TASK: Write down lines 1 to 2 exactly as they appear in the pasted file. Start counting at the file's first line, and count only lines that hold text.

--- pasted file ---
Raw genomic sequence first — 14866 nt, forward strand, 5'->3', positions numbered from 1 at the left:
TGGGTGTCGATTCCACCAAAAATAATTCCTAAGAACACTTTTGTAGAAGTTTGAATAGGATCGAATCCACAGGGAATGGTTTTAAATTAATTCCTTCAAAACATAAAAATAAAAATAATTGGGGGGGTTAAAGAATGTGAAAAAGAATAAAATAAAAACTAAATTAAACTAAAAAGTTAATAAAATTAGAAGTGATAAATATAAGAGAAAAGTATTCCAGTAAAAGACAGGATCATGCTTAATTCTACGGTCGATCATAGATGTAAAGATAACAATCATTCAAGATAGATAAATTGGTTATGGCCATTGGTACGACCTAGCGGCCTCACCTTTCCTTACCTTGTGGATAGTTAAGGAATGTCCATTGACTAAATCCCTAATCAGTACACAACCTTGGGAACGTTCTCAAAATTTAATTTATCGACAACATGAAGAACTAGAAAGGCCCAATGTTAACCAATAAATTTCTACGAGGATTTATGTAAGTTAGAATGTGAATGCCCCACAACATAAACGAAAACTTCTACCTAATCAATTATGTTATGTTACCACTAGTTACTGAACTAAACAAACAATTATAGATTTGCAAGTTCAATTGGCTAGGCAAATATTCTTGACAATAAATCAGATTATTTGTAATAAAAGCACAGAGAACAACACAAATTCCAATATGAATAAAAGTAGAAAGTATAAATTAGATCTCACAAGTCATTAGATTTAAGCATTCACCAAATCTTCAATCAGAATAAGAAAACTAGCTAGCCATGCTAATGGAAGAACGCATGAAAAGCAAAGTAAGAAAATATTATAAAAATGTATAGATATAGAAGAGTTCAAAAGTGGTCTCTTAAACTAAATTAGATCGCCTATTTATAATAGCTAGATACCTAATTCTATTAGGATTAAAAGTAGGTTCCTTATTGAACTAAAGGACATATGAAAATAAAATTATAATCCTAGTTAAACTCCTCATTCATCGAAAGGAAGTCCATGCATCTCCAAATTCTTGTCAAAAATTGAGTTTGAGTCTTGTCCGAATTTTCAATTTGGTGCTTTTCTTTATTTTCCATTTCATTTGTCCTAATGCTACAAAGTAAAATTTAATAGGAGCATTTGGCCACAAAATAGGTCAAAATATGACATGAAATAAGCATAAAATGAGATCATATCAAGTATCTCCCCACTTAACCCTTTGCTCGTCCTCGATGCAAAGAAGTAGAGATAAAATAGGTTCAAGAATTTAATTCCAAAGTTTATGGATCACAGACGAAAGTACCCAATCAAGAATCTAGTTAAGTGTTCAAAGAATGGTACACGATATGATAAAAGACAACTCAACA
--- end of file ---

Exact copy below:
Raw genomic sequence first — 14866 nt, forward strand, 5'->3', positions numbered from 1 at the left:
TGGGTGTCGATTCCACCAAAAATAATTCCTAAGAACACTTTTGTAGAAGTTTGAATAGGATCGAATCCACAGGGAATGGTTTTAAATTAATTCCTTCAAAACATAAAAATAAAAATAATTGGGGGGGTTAAAGAATGTGAAAAAGAATAAAATAAAAACTAAATTAAACTAAAAAGTTAATAAAATTAGAAGTGATAAATATAAGAGAAAAGTATTCCAGTAAAAGACAGGATCATGCTTAATTCTACGGTCGATCATAGATGTAAAGATAACAATCATTCAAGATAGATAAATTGGTTATGGCCATTGGTACGACCTAGCGGCCTCACCTTTCCTTACCTTGTGGATAGTTAAGGAATGTCCATTGACTAAATCCCTAATCAGTACACAACCTTGGGAACGTTCTCAAAATTTAATTTATCGACAACATGAAGAACTAGAAAGGCCCAATGTTAACCAATAAATTTCTACGAGGATTTATGTAAGTTAGAATGTGAATGCCCCACAACATAAACGAAAACTTCTACCTAATCAATTATGTTATGTTACCACTAGTTACTGAACTAAACAAACAATTATAGATTTGCAAGTTCAATTGGCTAGGCAAATATTCTTGACAATAAATCAGATTATTTGTAATAAAAGCACAGAGAACAACACAAATTCCAATATGAATAAAAGTAGAAAGTATAAATTAGATCTCACAAGTCATTAGATTTAAGCATTCACCAAATCTTCAATCAGAATAAGAAAACTAGCTAGCCATGCTAATGGAAGAACGCATGAAAAGCAAAGTAAGAAAATATTATAAAAATGTATAGATATAGAAGAGTTCAAAAGTGGTCTCTTAAACTAAATTAGATCGCCTATTTATAATAGCTAGATACCTAATTCTATTAGGATTAAAAGTAGGTTCCTTATTGAACTAAAGGACATATGAAAATAAAATTATAATCCTAGTTAAACTCCTCATTCATCGAAAGGAAGTCCATGCATCTCCAAATTCTTGTCAAAAATTGAGTTTGAGTCTTGTCCGAATTTTCAATTTGGTGCTTTTCTTTATTTTCCATTTCATTTGTCCTAATGCTACAAAGTAAAATTTAATAGGAGCATTTGGCCACAAAATAGGTCAAAATATGACATGAAATAAGCATAAAATGAGATCATATCAAGTATCTCCCCACTTAACCCTTTGCTCGTCCTCGATGCAAAGAAGTAGAGATAAAATAGGTTCAAGAATTTAATTCCAAAGTTTATGGATCACAGACGAAAGTACCCAATCAAGAATCTAGTTAAGTGTTCAAAGAATGGTACACGATATGATAAAAGACAACTCAACA